What is tonsillitis and how is it treated?
Tonsillitis is an inflammation of the pharyngeal and tonsils, which occurs in acute or chronic form. The pathogens that cause inflammation are bacteria, viruses or fungi. Infectious agents disrupt the normal functioning of lymphoid tissue, cause swelling, redness, and a change in secretion. In gaps accumulates discharge with possible impurities of pus.
Short information about tonsillitis
The most common reasons for the condition onset are bacteria. In around 50%, the causative agent is group A Streptococcus. The other cases are viruses and fungi.
The disease is contagious, especially if tonsillitis is caused by scarlet fever. Thus, a patient shouldn’t leave their room, make sure it is ventilated frequently, and avoid contacts with elderly and children. A patient should also have separate dishes that are then thoroughly washed in hot water.
With improper treatment, the acute form becomes chronic. This is a persistent pathology of lymphoid tissue, leading to a relapse of tonsillitis and immune changes in the body.
Chronic tonsillitis occurs not only with improper treatment of ENT infection in the acute stage such as flu, common cold, otitis, sinusitis, pharyngitis, but also in the presence of:
- Persistent carious (cavities) and necrotic processes in dental units;
- Difficulty breathing due to the deviation of the nasal septum, polyps, or other causes.
Chronic tonsillitis manifests itself with weakened immunity, relapses more often occur in the cold season when there is a high risk of local or general hypothermia (overcooling). Tonsillitis can develop in high mental and physical stress, an unbalanced diet - in any situations that weaken the body's defense mechanisms.
Flare-ups of chronic tonsillitis
Despite the variety of reasons leading to chronic pathology, most often tonsillitis turns into chronic with the improper treatment of ENT diseases. Self-treatment relieves the symptoms of a sore throat but does not eliminate the pathogens. The action of viruses and bacteria decreases, which gives the patient a false sense of recovery. But the inflammatory process continues, the cellular nutrition of lymphoid tissue changes. And with a decrease in immune defense, the disease "restarts", although it does not proceed as clearly as in the acute form.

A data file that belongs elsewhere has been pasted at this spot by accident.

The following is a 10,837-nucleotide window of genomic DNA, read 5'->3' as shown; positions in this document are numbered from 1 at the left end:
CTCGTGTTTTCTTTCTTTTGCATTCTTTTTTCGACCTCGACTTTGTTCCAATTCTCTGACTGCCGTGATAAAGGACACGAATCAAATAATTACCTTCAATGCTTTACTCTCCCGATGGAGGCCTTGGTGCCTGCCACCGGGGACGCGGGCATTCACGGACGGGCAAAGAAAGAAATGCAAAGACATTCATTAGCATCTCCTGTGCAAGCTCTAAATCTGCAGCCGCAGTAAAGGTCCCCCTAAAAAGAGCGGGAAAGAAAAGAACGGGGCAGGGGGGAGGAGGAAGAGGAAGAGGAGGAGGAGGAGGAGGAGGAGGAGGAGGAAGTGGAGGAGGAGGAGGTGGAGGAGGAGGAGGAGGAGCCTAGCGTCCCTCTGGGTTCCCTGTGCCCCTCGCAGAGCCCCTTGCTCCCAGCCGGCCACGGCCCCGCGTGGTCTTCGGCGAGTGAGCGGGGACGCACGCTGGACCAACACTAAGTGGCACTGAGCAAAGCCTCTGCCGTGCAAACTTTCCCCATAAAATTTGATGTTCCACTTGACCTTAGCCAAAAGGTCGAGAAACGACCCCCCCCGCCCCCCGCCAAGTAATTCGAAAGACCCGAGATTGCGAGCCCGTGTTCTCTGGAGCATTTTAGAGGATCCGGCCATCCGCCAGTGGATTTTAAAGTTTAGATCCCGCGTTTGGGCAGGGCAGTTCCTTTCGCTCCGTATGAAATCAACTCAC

Flare-ups of chronic tonsillitis occur several times a year, the individual may experience:
- Severe sore throat when swallowing;
- General weakness and malaise;
On visual inspection, the tonsils look red, swollen, pus can accumulate in the gaps. In case of the appearance of these symptoms or periodic sore throat, it is recommended making an appointment with an otolaryngologist.
Prevention of chronic tonsillitis
How to treat chronic tonsillitis is determined by an otolaryngologist after making an accurate diagnosis and determining the cause of persistent ENT disorders. Treatment of chronic tonsillitis is impossible without eliminating the factors that cause relapses of tonsillitis: it is necessary to cure tooth decay and eliminate the defect in the nasal septum if they are the main causes.
To combat pathogens, antimicrobial (antibiotics such as Zithromax or its generics) or antiviral drugs are prescribed; local therapy gives a good result. Antiseptic solutions, sprays, and lozenges relieve inflammation in the tonsils, improve tissue nutrition, which contributes to a speedy recovery.
If therapy of chronic tonsillitis in children and adults does not give a result, the otolaryngologist can decide on surgery. In order to prevent the process from becoming chronic, it is necessary to regularly visit the ENT specialist and go to the clinic at the first symptoms of violations.
Health complications that tonsillitis can cause
Tonsillitis can cause such complications as otitis media (inflammation of the middle ear), sinusitis (sinuses inflammation), arthritis, acute laryngitis, edema of the larynx, phlegmon of the neck, peri-pharyngeal abscess, and acute cervical lymphadenitis.
The most dangerous complications are:
- In the early stages: pharyngeal abscesses (the formation of large cavities filled with pus), the expansion of infection into the chest with the development of mediastinitis, into the cranial cavity with the development of inflammation of the brain (meningitis), infectious toxic shock (poisoning of the body by the products of microbial activity and decay of body tissues), sepsis ("blood poisoning", that is, the penetration of infection into the blood and its spread throughout the body).
- In the late stages (in 2-4 weeks): acute rheumatic fever, glomerulonephritis (inflammation of the kidneys of non-infectious origin, leading to severe health disorders, up to renal failure).
Preventive measures to prevent exacerbation are as follows:
- Strengthening immunity with the help of immunomodulators, vitamin complexes, moderate physical activity, healthy diet, quitting bad habits (smoking, vaping, alcohol consumption);
- Smoking cessation because cigarette smoke irritates the tissues of the pharynx;
- Avoid overcooling;
- Do not use any drugs and especially antibiotics if not prescribed by a doctor or discontinuing antibiotics use prematurely (this causes resistance of the pathogen and infection becomes harder to treat).